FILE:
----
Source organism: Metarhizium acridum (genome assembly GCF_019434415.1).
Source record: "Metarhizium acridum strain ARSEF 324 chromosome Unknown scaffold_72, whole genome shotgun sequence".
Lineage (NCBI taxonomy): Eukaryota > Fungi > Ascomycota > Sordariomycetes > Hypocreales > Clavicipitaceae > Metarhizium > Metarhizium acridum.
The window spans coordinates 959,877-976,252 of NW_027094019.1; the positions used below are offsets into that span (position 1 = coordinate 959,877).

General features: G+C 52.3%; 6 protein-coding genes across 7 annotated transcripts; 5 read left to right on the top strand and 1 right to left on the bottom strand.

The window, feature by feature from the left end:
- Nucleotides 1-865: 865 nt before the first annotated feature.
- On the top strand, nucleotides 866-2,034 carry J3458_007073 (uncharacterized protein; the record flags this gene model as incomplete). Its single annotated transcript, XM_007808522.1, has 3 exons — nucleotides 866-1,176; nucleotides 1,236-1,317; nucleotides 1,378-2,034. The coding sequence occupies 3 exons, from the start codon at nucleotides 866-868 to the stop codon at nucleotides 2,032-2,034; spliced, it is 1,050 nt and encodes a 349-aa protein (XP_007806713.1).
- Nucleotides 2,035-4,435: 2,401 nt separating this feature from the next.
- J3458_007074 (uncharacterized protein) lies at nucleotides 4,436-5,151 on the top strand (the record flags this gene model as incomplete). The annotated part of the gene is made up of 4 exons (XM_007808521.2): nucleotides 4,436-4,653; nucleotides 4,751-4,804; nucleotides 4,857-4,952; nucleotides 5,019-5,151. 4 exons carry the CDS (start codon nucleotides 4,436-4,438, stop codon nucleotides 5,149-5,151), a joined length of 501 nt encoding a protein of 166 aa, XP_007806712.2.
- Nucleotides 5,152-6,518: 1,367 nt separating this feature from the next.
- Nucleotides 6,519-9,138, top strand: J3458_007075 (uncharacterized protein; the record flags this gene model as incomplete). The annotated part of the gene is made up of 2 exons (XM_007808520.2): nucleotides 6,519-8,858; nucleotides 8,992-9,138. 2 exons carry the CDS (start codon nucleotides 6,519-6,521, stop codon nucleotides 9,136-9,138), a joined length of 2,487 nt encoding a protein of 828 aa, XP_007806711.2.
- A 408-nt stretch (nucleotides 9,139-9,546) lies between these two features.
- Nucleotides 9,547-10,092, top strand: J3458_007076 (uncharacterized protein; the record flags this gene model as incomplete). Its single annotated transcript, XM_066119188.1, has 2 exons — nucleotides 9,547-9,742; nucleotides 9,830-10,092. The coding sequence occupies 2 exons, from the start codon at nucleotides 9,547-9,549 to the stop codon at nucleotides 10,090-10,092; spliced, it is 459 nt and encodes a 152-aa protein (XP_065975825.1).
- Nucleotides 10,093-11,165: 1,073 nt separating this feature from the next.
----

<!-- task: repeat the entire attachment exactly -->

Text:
Source organism: Metarhizium acridum (genome assembly GCF_019434415.1).
Source record: "Metarhizium acridum strain ARSEF 324 chromosome Unknown scaffold_72, whole genome shotgun sequence".
Lineage (NCBI taxonomy): Eukaryota > Fungi > Ascomycota > Sordariomycetes > Hypocreales > Clavicipitaceae > Metarhizium > Metarhizium acridum.
The window spans coordinates 959,877-976,252 of NW_027094019.1; the positions used below are offsets into that span (position 1 = coordinate 959,877).

General features: G+C 52.3%; 6 protein-coding genes across 7 annotated transcripts; 5 read left to right on the top strand and 1 right to left on the bottom strand.

The window, feature by feature from the left end:
- Nucleotides 1-865: 865 nt before the first annotated feature.
- On the top strand, nucleotides 866-2,034 carry J3458_007073 (uncharacterized protein; the record flags this gene model as incomplete). Its single annotated transcript, XM_007808522.1, has 3 exons — nucleotides 866-1,176; nucleotides 1,236-1,317; nucleotides 1,378-2,034. The coding sequence occupies 3 exons, from the start codon at nucleotides 866-868 to the stop codon at nucleotides 2,032-2,034; spliced, it is 1,050 nt and encodes a 349-aa protein (XP_007806713.1).
- Nucleotides 2,035-4,435: 2,401 nt separating this feature from the next.
- J3458_007074 (uncharacterized protein) lies at nucleotides 4,436-5,151 on the top strand (the record flags this gene model as incomplete). The annotated part of the gene is made up of 4 exons (XM_007808521.2): nucleotides 4,436-4,653; nucleotides 4,751-4,804; nucleotides 4,857-4,952; nucleotides 5,019-5,151. 4 exons carry the CDS (start codon nucleotides 4,436-4,438, stop codon nucleotides 5,149-5,151), a joined length of 501 nt encoding a protein of 166 aa, XP_007806712.2.
- Nucleotides 5,152-6,518: 1,367 nt separating this feature from the next.
- Nucleotides 6,519-9,138, top strand: J3458_007075 (uncharacterized protein; the record flags this gene model as incomplete). The annotated part of the gene is made up of 2 exons (XM_007808520.2): nucleotides 6,519-8,858; nucleotides 8,992-9,138. 2 exons carry the CDS (start codon nucleotides 6,519-6,521, stop codon nucleotides 9,136-9,138), a joined length of 2,487 nt encoding a protein of 828 aa, XP_007806711.2.
- A 408-nt stretch (nucleotides 9,139-9,546) lies between these two features.
- Nucleotides 9,547-10,092, top strand: J3458_007076 (uncharacterized protein; the record flags this gene model as incomplete). Its single annotated transcript, XM_066119188.1, has 2 exons — nucleotides 9,547-9,742; nucleotides 9,830-10,092. The coding sequence occupies 2 exons, from the start codon at nucleotides 9,547-9,549 to the stop codon at nucleotides 10,090-10,092; spliced, it is 459 nt and encodes a 152-aa protein (XP_065975825.1).
- Nucleotides 10,093-11,165: 1,073 nt separating this feature from the next.